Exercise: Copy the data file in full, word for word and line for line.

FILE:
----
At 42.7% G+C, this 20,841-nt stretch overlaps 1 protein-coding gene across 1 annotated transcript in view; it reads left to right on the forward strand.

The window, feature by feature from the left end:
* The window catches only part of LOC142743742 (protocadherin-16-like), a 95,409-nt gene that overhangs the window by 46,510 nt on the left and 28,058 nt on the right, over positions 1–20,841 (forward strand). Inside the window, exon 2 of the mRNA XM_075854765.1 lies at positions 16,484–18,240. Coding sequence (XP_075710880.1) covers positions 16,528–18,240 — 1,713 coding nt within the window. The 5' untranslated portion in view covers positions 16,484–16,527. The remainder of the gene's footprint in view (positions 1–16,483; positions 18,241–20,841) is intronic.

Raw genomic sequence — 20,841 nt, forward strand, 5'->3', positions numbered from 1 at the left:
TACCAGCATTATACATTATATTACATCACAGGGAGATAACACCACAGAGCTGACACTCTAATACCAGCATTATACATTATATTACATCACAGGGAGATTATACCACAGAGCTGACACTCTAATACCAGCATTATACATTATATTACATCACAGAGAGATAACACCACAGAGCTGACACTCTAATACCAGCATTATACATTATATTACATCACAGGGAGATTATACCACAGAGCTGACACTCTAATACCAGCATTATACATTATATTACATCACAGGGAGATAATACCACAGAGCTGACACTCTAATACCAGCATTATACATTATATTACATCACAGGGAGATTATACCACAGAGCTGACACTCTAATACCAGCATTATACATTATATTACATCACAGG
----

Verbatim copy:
At 42.7% G+C, this 20,841-nt stretch overlaps 1 protein-coding gene across 1 annotated transcript in view; it reads left to right on the forward strand.

The window, feature by feature from the left end:
* The window catches only part of LOC142743742 (protocadherin-16-like), a 95,409-nt gene that overhangs the window by 46,510 nt on the left and 28,058 nt on the right, over positions 1–20,841 (forward strand). Inside the window, exon 2 of the mRNA XM_075854765.1 lies at positions 16,484–18,240. Coding sequence (XP_075710880.1) covers positions 16,528–18,240 — 1,713 coding nt within the window. The 5' untranslated portion in view covers positions 16,484–16,527. The remainder of the gene's footprint in view (positions 1–16,483; positions 18,241–20,841) is intronic.

Raw genomic sequence — 20,841 nt, forward strand, 5'->3', positions numbered from 1 at the left:
TACCAGCATTATACATTATATTACATCACAGGGAGATAACACCACAGAGCTGACACTCTAATACCAGCATTATACATTATATTACATCACAGGGAGATTATACCACAGAGCTGACACTCTAATACCAGCATTATACATTATATTACATCACAGAGAGATAACACCACAGAGCTGACACTCTAATACCAGCATTATACATTATATTACATCACAGGGAGATTATACCACAGAGCTGACACTCTAATACCAGCATTATACATTATATTACATCACAGGGAGATAATACCACAGAGCTGACACTCTAATACCAGCATTATACATTATATTACATCACAGGGAGATTATACCACAGAGCTGACACTCTAATACCAGCATTATACATTATATTACATCACAGG